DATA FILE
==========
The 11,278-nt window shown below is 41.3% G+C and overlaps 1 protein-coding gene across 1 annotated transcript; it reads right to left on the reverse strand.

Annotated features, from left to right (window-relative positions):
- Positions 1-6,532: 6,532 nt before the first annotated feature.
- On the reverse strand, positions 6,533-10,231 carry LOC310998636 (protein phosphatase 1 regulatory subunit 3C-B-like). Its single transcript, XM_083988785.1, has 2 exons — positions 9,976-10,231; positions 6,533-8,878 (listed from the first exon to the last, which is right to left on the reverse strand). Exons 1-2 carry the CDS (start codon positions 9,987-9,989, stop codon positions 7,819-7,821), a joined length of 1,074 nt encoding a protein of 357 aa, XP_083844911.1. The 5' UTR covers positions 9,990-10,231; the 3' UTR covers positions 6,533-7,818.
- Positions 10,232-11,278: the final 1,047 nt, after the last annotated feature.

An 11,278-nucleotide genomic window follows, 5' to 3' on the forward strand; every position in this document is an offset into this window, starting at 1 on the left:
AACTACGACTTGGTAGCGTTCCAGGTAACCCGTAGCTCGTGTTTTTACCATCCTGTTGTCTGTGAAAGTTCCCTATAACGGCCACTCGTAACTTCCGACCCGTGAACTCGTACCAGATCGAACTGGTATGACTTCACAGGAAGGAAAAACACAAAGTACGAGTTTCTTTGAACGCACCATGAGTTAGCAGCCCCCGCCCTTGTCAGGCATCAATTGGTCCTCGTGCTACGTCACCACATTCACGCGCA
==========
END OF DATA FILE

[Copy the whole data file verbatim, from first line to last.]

The 11,278-nt window shown below is 41.3% G+C and overlaps 1 protein-coding gene across 1 annotated transcript; it reads right to left on the reverse strand.

Annotated features, from left to right (window-relative positions):
- Positions 1-6,532: 6,532 nt before the first annotated feature.
- On the reverse strand, positions 6,533-10,231 carry LOC310998636 (protein phosphatase 1 regulatory subunit 3C-B-like). Its single transcript, XM_083988785.1, has 2 exons — positions 9,976-10,231; positions 6,533-8,878 (listed from the first exon to the last, which is right to left on the reverse strand). Exons 1-2 carry the CDS (start codon positions 9,987-9,989, stop codon positions 7,819-7,821), a joined length of 1,074 nt encoding a protein of 357 aa, XP_083844911.1. The 5' UTR covers positions 9,990-10,231; the 3' UTR covers positions 6,533-7,818.
- Positions 10,232-11,278: the final 1,047 nt, after the last annotated feature.

An 11,278-nucleotide genomic window follows, 5' to 3' on the forward strand; every position in this document is an offset into this window, starting at 1 on the left:
AACTACGACTTGGTAGCGTTCCAGGTAACCCGTAGCTCGTGTTTTTACCATCCTGTTGTCTGTGAAAGTTCCCTATAACGGCCACTCGTAACTTCCGACCCGTGAACTCGTACCAGATCGAACTGGTATGACTTCACAGGAAGGAAAAACACAAAGTACGAGTTTCTTTGAACGCACCATGAGTTAGCAGCCCCCGCCCTTGTCAGGCATCAATTGGTCCTCGTGCTACGTCACCACATTCACGCGCA